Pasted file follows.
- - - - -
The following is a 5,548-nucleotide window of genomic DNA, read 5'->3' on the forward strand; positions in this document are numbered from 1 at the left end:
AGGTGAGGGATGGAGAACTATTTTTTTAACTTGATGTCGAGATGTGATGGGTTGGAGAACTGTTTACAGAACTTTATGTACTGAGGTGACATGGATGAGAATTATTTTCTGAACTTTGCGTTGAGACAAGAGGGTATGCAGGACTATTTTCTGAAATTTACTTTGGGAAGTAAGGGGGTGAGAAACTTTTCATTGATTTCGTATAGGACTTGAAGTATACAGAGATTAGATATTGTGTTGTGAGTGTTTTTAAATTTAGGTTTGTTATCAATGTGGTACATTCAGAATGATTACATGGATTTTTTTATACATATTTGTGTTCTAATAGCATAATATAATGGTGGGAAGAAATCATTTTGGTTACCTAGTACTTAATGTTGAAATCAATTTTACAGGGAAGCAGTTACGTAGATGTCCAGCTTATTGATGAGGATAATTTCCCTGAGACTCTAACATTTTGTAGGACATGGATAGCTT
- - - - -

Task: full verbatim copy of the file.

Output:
The following is a 5,548-nucleotide window of genomic DNA, read 5'->3' on the forward strand; positions in this document are numbered from 1 at the left end:
AGGTGAGGGATGGAGAACTATTTTTTTAACTTGATGTCGAGATGTGATGGGTTGGAGAACTGTTTACAGAACTTTATGTACTGAGGTGACATGGATGAGAATTATTTTCTGAACTTTGCGTTGAGACAAGAGGGTATGCAGGACTATTTTCTGAAATTTACTTTGGGAAGTAAGGGGGTGAGAAACTTTTCATTGATTTCGTATAGGACTTGAAGTATACAGAGATTAGATATTGTGTTGTGAGTGTTTTTAAATTTAGGTTTGTTATCAATGTGGTACATTCAGAATGATTACATGGATTTTTTTATACATATTTGTGTTCTAATAGCATAATATAATGGTGGGAAGAAATCATTTTGGTTACCTAGTACTTAATGTTGAAATCAATTTTACAGGGAAGCAGTTACGTAGATGTCCAGCTTATTGATGAGGATAATTTCCCTGAGACTCTAACATTTTGTAGGACATGGATAGCTT